• A word fair is equivalent to unbiased.

A fair dice is tossed:

  • S  = {1,2,3,4,5,6}    ∴ n (S) =  6.

Two fair dice are tossed



  • S = {1,2,3,4,5,6} ×  {1,2,3,4,5,6}
S = { (1, 1) (1, 2) (1, 3) (1, 4) (1, 5) (1, 6)
(2, 1) (2, 2) (2, 3) (2, 4) (2, 5) (2, 6)
(3, 1) (3, 2) (3, 3) (3, 4) (3, 5) (3, 6)
(4, 1) (4, 2) (4, 3) (4, 4) (4, 5) (4, 6)
(5, 1) (5, 2) (5, 3) (5, 4) (5, 5) (5, 6)
(6, 1) (6, 2) (6, 3) (6, 4) (6, 5) (6, 6) }

∴ n (S) =  36

Notes:

  • The sum of the two numbers on two dice is called the score on two dice.
  • The minimum score on two dice is 2 and the maximum score on two dice is 12.
  • The cases favourable to a particular score can be read along the diagonal of that score.

Event:

  • Any subset of a sample space is called an event. An event is denoted by a capital letter.
  • Example – 1: A = an event, that a card selected from a pack of cards is a Diamond.

A Diamond card can be obtained in   13C= 3 ways

Number of cases favourable to the event A = 13 ∴ n(A) = 13

  • Example – 2: B = an event, that 2 cards selected are consisting of one King and other a Queen.

A King can be obtained in 4C1 = 4 ways.



After the selection of a King in any ‘one of four ways,

the selection of a queen can be made in 4C1= 4 ways.

∴ n(B) = 4 x 4   =  16

  • Example – 3: C = an event, that a die shows a number greater than 3

∴ C = { 4, 5, 6}    ∴n(C) = 3

  • Example – 4: D = an event that the score on two dice is 4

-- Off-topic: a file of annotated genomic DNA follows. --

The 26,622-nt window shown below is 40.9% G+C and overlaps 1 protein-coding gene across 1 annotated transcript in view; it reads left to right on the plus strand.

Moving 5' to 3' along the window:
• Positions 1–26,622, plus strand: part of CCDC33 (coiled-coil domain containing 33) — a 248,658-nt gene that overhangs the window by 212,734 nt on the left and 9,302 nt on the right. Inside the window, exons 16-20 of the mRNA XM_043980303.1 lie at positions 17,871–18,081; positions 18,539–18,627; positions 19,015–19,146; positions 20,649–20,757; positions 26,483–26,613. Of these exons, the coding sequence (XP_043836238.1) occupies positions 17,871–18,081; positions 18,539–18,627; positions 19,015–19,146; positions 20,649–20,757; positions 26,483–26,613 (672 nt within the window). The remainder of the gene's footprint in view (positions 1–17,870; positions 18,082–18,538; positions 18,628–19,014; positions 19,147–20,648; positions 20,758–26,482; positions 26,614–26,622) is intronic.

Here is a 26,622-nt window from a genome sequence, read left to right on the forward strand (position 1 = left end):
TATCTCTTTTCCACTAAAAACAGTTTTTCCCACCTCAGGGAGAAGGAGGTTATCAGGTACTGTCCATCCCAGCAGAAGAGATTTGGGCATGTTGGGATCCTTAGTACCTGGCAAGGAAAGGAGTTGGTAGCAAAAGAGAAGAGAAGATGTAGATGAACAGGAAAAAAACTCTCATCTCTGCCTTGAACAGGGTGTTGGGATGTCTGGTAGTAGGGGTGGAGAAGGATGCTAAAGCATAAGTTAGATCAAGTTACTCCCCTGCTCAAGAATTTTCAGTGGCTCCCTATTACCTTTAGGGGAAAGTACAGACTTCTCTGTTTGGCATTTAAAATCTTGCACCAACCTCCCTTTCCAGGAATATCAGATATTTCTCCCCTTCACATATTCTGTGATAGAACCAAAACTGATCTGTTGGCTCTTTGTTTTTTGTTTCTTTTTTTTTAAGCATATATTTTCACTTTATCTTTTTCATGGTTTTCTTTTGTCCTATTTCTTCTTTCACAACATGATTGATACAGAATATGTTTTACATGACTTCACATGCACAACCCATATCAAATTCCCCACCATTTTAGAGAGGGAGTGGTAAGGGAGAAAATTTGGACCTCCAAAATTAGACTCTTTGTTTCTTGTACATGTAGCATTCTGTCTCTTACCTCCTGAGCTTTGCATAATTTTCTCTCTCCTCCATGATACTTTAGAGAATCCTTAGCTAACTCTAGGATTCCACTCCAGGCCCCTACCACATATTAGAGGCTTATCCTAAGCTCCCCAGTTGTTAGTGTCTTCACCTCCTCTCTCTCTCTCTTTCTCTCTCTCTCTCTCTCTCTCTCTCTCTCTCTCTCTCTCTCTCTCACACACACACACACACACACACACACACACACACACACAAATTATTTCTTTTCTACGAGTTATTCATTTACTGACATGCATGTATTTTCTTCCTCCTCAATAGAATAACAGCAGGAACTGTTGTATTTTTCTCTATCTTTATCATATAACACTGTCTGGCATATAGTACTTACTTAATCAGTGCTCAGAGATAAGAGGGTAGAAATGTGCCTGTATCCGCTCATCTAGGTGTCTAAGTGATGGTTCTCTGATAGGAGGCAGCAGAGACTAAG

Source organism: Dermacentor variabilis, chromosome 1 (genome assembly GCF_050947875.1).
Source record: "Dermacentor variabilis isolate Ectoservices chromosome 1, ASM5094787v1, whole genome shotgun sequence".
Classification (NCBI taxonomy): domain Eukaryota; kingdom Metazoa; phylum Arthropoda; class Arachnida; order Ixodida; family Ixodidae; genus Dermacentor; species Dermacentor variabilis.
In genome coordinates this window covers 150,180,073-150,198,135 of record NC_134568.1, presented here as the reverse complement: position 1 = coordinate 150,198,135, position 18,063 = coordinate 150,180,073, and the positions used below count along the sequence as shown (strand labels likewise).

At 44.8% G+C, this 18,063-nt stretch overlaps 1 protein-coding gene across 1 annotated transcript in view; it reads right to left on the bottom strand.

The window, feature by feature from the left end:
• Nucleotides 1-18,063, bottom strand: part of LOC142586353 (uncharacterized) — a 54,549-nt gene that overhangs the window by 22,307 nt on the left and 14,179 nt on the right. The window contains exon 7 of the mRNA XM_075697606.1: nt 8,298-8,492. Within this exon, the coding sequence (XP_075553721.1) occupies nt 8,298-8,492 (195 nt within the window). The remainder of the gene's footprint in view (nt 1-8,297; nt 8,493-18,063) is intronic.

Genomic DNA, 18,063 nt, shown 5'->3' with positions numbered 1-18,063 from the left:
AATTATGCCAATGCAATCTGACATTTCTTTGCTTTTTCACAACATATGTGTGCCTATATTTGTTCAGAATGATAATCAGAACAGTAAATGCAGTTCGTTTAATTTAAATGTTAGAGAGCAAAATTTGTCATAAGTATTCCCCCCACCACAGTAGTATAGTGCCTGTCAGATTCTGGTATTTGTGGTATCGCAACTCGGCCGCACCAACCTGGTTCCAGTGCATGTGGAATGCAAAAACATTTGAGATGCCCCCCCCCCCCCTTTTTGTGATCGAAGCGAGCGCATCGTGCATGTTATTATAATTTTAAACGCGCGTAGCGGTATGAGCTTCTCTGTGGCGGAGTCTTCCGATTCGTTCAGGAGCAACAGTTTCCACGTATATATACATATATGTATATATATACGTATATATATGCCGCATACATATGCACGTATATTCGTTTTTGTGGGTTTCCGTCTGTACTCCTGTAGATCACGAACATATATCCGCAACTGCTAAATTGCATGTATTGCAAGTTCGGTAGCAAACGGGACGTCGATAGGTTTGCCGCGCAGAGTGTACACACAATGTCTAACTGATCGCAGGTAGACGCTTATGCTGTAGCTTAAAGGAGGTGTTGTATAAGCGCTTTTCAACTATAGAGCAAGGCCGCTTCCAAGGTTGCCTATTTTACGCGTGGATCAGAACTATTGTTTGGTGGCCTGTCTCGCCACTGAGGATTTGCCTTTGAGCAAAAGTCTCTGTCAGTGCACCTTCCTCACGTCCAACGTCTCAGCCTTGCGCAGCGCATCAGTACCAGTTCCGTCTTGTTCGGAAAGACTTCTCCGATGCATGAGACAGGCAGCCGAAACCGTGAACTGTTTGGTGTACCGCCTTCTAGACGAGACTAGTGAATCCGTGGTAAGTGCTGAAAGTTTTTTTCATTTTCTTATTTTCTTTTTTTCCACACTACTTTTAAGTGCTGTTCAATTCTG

∴ D = {(1, 3), (2, 2), (3, 1)}    ∴ n(D) = 3



  • Example – 5: E = an event that the score on two dice is a prime number  i.e. 2,3,5,7,11

∴ E = {(1, 1), (1, 2), (2, 1), (1, 4), (2, 3), (3, 2). (4, 1), (1, 6), (2, 5), (3, 4),

(4, 3), (5, 2), (6, 1), (5, 6), (6, 5)}

∴ n(E) = 15

Probability:

  • If A is an event of sample space S’ then the probability of event A denoted by P(A) is defined as

P(A) = n(A)/n(S)



Important Relations and Their Proofs:

  • Prove that P(Φ) = 0
  • Proof :

Since Φ is an impossible event. Hence Φ is an empty set.

∴  n(Φ) = 0

∴ P(Φ) = n(Φ)/n(S) = 0/n(S) = 0

∴ P(Φ) = 0  is proved

 

  • Prove that P(S) = 1
  • Proof :

Since S is a certain event.



∴  n(Φ) = n(S)

∴ P(S) = n(S)/n(S) = 1

∴ P(S) = 1  is proved

  • Prove that 0 < P(A)  < 1
  • Proof :

If A is an event of sample space S. Then we have



0 <  n(A) < n (S)

Dividing by n(S)

0/n(S) <  n(A)/n(S) < n (S)/n(S)

∴ 0   <   P(A)  < 1       (proved)

  • Prove that P(A) = 1 – P(A’)
  • Proof :

If S contains n sample points and A contains m sample points. Then A’ will contain (n – m) sample points.

Where A’ is a complement of the set A.



∴ A U A’ = S  and A ∩ A’ = Φ

∴  n(A) + n(A’) = n(S)

Dividing by n(S)

∴  n(A)/n(S) + n(A’)/n(S) = n(S)/n(S)

∴  P(A)  +   P(A’)  =  1

∴  P(A) = 1 – P(A’)  is proved

Explanation of  the Phrases :

i) odds in favour of an event A  and (ii) odds against an event A

  • If x cases are favourable to an event A and y cases are not favourable to the event A then we say odds in favour of A are x : y  OR odds against A are y : x, Then P(A) = x/(x + y).

Next Topic: Writing a Sample Space